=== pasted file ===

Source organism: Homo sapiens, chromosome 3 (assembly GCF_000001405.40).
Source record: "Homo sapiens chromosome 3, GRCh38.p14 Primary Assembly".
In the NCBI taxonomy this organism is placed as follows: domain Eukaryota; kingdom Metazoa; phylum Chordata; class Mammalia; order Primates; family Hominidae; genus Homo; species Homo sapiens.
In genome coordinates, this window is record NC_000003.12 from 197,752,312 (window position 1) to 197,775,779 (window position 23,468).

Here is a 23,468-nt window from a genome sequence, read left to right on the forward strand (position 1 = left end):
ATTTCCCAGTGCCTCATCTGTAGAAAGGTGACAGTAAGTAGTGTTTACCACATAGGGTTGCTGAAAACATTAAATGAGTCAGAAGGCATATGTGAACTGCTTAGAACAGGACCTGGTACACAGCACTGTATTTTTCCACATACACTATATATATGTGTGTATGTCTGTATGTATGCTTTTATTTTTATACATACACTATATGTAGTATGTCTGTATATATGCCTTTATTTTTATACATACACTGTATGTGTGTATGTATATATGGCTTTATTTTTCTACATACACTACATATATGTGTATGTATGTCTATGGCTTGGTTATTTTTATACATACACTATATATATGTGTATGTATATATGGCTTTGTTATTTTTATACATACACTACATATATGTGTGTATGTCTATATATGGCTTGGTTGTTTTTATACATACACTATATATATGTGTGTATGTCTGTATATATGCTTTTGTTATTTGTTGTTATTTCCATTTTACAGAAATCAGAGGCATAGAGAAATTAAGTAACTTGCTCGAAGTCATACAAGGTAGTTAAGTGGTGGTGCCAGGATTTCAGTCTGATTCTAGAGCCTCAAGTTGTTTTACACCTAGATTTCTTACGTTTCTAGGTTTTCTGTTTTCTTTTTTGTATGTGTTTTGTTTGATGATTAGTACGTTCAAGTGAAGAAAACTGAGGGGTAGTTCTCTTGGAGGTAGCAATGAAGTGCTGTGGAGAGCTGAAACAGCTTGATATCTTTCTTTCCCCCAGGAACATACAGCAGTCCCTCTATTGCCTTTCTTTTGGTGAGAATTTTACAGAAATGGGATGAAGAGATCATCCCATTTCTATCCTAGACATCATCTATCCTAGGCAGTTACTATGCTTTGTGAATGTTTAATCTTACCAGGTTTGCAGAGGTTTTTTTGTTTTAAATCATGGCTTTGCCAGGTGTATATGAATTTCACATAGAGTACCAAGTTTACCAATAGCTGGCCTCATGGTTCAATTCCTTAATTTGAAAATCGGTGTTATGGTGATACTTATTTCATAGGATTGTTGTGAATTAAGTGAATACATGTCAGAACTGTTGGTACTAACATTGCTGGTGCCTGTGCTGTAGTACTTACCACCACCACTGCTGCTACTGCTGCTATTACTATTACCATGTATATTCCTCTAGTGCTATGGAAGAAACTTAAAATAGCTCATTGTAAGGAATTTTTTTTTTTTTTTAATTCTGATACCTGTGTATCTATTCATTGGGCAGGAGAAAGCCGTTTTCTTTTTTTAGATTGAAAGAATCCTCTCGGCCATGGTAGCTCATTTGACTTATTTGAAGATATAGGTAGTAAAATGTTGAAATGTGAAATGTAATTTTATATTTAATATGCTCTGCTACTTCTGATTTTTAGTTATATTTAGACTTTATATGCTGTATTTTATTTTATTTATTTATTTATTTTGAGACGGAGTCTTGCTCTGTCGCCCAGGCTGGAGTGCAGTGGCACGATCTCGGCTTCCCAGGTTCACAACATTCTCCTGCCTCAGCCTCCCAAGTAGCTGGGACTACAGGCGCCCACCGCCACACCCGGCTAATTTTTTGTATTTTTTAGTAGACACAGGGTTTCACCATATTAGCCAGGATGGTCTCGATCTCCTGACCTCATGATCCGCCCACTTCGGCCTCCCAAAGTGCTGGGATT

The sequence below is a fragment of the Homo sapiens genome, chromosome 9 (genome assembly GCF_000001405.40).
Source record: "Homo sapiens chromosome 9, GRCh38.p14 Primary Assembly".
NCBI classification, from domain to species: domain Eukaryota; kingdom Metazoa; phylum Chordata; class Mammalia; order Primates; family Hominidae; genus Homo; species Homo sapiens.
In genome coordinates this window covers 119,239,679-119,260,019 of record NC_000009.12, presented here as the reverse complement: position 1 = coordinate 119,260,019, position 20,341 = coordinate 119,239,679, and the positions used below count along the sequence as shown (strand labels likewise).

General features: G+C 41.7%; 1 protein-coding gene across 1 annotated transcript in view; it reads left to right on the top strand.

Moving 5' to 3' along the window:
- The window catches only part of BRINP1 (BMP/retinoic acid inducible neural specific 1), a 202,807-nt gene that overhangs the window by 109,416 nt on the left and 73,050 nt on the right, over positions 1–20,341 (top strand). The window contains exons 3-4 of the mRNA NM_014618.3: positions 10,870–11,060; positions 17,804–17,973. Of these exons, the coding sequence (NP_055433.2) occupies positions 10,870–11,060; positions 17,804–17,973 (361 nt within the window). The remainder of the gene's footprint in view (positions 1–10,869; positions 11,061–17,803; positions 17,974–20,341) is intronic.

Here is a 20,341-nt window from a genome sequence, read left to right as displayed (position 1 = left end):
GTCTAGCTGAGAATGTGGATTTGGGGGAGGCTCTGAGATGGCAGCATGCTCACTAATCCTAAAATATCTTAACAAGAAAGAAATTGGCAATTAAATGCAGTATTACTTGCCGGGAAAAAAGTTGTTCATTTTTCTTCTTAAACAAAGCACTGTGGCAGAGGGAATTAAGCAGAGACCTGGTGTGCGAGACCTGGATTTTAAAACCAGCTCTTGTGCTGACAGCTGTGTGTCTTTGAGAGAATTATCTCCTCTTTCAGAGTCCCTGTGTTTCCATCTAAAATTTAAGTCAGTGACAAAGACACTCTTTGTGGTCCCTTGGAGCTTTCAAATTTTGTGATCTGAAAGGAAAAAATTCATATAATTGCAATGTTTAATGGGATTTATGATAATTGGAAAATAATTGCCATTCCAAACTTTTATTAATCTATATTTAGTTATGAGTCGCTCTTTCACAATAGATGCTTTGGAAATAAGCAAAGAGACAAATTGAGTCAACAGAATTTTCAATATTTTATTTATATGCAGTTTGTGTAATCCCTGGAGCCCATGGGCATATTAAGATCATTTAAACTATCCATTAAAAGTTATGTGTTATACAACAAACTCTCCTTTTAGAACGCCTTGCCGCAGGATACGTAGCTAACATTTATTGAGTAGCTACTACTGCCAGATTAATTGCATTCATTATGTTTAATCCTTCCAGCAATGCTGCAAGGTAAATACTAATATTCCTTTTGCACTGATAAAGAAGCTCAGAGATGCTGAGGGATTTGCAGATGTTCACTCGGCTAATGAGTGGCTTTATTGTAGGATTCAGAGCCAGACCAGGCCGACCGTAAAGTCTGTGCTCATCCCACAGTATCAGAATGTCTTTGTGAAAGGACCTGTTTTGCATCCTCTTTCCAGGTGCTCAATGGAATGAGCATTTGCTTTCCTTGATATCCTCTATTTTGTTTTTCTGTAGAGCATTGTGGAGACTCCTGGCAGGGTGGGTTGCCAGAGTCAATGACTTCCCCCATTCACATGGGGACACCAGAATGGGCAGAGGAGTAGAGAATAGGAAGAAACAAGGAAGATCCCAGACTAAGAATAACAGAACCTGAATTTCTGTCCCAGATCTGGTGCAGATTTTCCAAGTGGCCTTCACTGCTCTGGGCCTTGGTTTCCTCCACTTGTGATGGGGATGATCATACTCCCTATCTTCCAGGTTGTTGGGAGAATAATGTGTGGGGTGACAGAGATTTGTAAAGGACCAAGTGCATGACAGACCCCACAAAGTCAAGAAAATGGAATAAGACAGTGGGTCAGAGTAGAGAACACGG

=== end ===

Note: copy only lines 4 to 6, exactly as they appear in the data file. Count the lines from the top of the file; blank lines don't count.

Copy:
In genome coordinates, this window is record NC_000003.12 from 197,752,312 (window position 1) to 197,775,779 (window position 23,468).

Here is a 23,468-nt window from a genome sequence, read left to right on the forward strand (position 1 = left end):
ATTTCCCAGTGCCTCATCTGTAGAAAGGTGACAGTAAGTAGTGTTTACCACATAGGGTTGCTGAAAACATTAAATGAGTCAGAAGGCATATGTGAACTGCTTAGAACAGGACCTGGTACACAGCACTGTATTTTTCCACATACACTATATATATGTGTGTATGTCTGTATGTATGCTTTTATTTTTATACATACACTATATGTAGTATGTCTGTATATATGCCTTTATTTTTATACATACACTGTATGTGTGTATGTATATATGGCTTTATTTTTCTACATACACTACATATATGTGTATGTATGTCTATGGCTTGGTTATTTTTATACATACACTATATATATGTGTATGTATATATGGCTTTGTTATTTTTATACATACACTACATATATGTGTGTATGTCTATATATGGCTTGGTTGTTTTTATACATACACTATATATATGTGTGTATGTCTGTATATATGCTTTTGTTATTTGTTGTTATTTCCATTTTACAGAAATCAGAGGCATAGAGAAATTAAGTAACTTGCTCGAAGTCATACAAGGTAGTTAAGTGGTGGTGCCAGGATTTCAGTCTGATTCTAGAGCCTCAAGTTGTTTTACACCTAGATTTCTTACGTTTCTAGGTTTTCTGTTTTCTTTTTTGTATGTGTTTTGTTTGATGATTAGTACGTTCAAGTGAAGAAAACTGAGGGGTAGTTCTCTTGGAGGTAGCAATGAAGTGCTGTGGAGAGCTGAAACAGCTTGATATCTTTCTTTCCCCCAGGAACATACAGCAGTCCCTCTATTGCCTTTCTTTTGGTGAGAATTTTACAGAAATGGGATGAAGAGATCATCCCATTTCTATCCTAGACATCATCTATCCTAGGCAGTTACTATGCTTTGTGAATGTTTAATCTTACCAGGTTTGCAGAGGTTTTTTTGTTTTAAATCATGGCTTTGCCAGGTGTATATGAATTTCACATAGAGTACCAAGTTTACCAATAGCTGGCCTCATGGTTCAATTCCTTAATTTGAAAATCGGTGTTATGGTGATACTTATTTCATAGGATTGTTGTGAATTAAGTGAATACATGTCAGAACTGTTGGTACTAACATTGCTGGTGCCTGTGCTGTAGTACTTACCACCACCACTGCTGCTACTGCTGCTATTACTATTACCATGTATATTCCTCTAGTGCTATGGAAGAAACTTAAAATAGCTCATTGTAAGGAATTTTTTTTTTTTTTTAATTCTGATACCTGTGTATCTATTCATTGGGCAGGAGAAAGCCGTTTTCTTTTTTTAGATTGAAAGAATCCTCTCGGCCATGGTAGCTCATTTGACTTATTTGAAGATATAGGTAGTAAAATGTTGAAATGTGAAATGTAATTTTATATTTAATATGCTCTGCTACTTCTGATTTTTAGTTATATTTAGACTTTATATGCTGTATTTTATTTTATTTATTTATTTATTTTGAGACGGAGTCTTGCTCTGTCGCCCAGGCTGGAGTGCAGTGGCACGATCTCGGCTTCCCAGGTTCACAACATTCTCCTGCCTCAGCCTCCCAAGTAGCTGGGACTACAGGCGCCCACCGCCACACCCGGCTAATTTTTTGTATTTTTTAGTAGACACAGGGTTTCACCATATTAGCCAGGATGGTCTCGATCTCCTGACCTCATGATCCGCCCACTTCGGCCTCCCAAAGTGCTGGGATT